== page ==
by Tom Morton Dec 17th, 2013
Over the last month, 38 Degrees members in Stroud have been working hard organising a public meeting on the gagging law with their MP, Neil Carmichael.
Last Thursday, nearly 200 people crammed into the Old Town Hall off the High Street to hear what he had to say. Neil Carmichael said he’d been to a few meetings in that room before, but never one that big!
There was a great panel of speakers. Jessica Metheringham from the Quakers chaired a wide ranging conversation with Neil Carmichael, David from 38 Degrees and Anne Miller, former board member of Stop Climate Chaos, all speaking.
But the best part of the night was the points raised by the audience. Questions from concerned voters and local charities came thick and fast, and Neil Carmichael certainly felt the pressure. One chair of a local charity said they were scared about what the bill would mean for them, and another asked whether it would make it harder to protect children centres. One resident challenged Neil with legal opinion and asked him to explain what the gagging law was for in the first place.
Neil seemed a little sketchy on the details of the law, repeating the same points even after it was shown that independent legal advice and the Electoral Commission disagreed with him! But credit where credit’s due, it was great that Neil was able to attend. Lots of MPs have refused so it’s important he made it along. He even said that he was in “listening mode”. That’s good, because there was a clear request to Neil – listen to your constituents, and do everything you can to fix or scrap the gagging law.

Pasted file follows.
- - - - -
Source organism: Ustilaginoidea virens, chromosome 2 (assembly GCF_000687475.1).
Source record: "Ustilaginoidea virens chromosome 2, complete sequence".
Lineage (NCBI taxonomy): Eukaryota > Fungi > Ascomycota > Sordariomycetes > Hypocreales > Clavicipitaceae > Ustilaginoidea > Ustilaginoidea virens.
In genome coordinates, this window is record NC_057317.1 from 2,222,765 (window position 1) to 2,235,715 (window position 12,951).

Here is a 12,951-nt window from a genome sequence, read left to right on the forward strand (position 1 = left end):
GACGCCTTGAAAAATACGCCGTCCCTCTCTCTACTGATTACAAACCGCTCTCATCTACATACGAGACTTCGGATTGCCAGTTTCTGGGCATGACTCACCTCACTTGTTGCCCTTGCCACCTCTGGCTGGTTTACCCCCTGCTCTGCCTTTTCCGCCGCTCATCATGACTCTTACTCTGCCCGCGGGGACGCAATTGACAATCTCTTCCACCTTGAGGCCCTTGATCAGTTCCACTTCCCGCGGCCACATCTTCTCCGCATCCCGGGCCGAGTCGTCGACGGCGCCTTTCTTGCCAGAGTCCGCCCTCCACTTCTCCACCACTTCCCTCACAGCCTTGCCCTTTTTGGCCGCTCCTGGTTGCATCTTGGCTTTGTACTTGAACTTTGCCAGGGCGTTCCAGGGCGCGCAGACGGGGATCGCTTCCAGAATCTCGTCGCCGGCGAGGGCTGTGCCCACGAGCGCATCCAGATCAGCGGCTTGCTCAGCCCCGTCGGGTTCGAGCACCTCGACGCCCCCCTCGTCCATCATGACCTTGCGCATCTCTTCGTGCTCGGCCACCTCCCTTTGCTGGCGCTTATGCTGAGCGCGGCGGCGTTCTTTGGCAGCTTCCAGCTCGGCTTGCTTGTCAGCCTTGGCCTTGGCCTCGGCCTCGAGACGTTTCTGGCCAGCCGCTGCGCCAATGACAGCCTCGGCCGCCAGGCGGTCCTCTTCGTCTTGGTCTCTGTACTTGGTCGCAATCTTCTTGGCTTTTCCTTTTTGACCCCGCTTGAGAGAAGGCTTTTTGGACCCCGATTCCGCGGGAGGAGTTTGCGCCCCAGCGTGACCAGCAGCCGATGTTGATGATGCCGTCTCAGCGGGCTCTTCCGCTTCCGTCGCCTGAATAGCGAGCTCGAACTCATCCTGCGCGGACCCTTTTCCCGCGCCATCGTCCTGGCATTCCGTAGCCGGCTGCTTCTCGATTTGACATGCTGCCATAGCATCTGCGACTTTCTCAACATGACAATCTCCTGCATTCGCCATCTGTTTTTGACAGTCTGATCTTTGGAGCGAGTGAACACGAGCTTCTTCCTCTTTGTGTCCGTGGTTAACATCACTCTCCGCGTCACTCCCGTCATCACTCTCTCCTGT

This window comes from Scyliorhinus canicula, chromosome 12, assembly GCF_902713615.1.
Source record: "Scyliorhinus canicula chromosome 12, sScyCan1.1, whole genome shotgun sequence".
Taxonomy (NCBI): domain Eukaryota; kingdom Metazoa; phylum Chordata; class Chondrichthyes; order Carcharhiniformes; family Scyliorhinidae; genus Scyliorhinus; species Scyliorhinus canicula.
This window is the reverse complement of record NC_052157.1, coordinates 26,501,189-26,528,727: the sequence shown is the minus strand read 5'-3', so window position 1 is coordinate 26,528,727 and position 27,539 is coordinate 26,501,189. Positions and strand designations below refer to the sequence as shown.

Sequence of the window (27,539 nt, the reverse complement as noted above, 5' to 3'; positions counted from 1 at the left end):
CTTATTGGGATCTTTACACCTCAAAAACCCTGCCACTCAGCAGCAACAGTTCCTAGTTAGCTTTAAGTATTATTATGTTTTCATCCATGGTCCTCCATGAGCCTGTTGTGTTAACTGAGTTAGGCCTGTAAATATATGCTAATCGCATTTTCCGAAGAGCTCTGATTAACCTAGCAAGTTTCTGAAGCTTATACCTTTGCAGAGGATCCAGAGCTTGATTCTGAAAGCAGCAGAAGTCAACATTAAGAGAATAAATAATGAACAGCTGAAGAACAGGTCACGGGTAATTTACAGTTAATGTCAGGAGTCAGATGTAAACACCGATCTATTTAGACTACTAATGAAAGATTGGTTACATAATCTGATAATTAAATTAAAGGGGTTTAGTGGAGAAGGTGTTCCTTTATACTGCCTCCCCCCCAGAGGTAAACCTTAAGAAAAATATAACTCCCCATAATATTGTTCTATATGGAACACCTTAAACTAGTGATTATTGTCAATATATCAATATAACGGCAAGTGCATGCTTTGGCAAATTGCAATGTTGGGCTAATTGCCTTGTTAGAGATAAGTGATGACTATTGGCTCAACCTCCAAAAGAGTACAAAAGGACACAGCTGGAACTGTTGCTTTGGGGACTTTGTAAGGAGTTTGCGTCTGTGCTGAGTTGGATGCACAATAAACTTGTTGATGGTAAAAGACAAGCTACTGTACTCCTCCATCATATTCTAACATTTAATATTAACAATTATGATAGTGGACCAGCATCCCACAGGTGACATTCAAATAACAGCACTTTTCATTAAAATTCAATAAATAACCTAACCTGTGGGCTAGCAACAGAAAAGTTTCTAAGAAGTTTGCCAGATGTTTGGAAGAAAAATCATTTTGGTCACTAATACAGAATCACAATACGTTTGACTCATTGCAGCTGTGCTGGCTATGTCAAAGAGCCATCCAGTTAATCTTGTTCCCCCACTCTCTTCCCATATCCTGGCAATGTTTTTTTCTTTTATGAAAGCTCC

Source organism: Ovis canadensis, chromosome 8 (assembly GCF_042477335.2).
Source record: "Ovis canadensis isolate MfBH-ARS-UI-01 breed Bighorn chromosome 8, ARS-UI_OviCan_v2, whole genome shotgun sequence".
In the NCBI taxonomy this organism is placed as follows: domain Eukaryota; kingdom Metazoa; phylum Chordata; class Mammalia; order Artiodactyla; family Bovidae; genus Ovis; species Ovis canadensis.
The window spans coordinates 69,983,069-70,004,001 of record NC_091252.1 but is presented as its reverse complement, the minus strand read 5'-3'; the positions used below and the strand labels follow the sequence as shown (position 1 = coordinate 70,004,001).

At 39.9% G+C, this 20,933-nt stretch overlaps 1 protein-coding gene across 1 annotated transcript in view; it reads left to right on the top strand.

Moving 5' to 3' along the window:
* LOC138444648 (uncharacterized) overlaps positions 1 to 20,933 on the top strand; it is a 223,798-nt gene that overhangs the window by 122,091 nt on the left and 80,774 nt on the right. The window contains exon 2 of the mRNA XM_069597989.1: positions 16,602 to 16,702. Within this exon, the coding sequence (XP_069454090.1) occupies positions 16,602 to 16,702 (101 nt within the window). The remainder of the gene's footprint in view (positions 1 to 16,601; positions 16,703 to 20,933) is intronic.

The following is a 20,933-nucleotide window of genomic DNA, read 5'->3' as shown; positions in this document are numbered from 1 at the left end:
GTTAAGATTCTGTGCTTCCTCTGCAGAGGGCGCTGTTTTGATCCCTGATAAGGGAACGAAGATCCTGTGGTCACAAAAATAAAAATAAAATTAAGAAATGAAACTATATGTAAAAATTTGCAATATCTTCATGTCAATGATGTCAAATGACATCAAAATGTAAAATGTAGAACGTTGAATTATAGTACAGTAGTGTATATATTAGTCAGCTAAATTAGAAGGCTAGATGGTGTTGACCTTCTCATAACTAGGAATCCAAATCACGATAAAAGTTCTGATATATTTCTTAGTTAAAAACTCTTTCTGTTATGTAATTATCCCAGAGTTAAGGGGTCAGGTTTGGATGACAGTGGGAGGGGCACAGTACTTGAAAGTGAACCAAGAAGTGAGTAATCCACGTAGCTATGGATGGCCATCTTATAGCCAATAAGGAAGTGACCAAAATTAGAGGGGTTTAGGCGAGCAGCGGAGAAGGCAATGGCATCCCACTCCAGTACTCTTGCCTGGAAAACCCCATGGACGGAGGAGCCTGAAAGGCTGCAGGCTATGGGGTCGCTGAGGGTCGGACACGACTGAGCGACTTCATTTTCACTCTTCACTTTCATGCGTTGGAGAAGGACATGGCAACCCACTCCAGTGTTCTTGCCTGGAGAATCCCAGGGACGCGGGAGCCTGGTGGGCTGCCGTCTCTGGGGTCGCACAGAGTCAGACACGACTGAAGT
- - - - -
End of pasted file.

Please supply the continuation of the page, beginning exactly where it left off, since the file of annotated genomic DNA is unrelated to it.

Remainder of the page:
The gagging law is in the House of Lords right now. If our MPs realise their voters are against it, they can take our concerns straight to government and, when the bill returns to the commons, vote the right way next time.
38 Degrees members have been organising huge people-powered public meetings on the gagging law right across the country in the last few months. There’s been events in Cornwall, Norwich, Birmingham, Somerset, Manchester and elsewhere, and there’s some still to come in Edinburgh, Brighton and Bath. Loads of ordinary people getting together like this to debate issues with each other and their MPs is a fantastic celebration of democracy.
What do you think? Have you been to one of the public meetings? Do you think 38 Degrees members should keep organising them, or do something else instead? Post your comments below.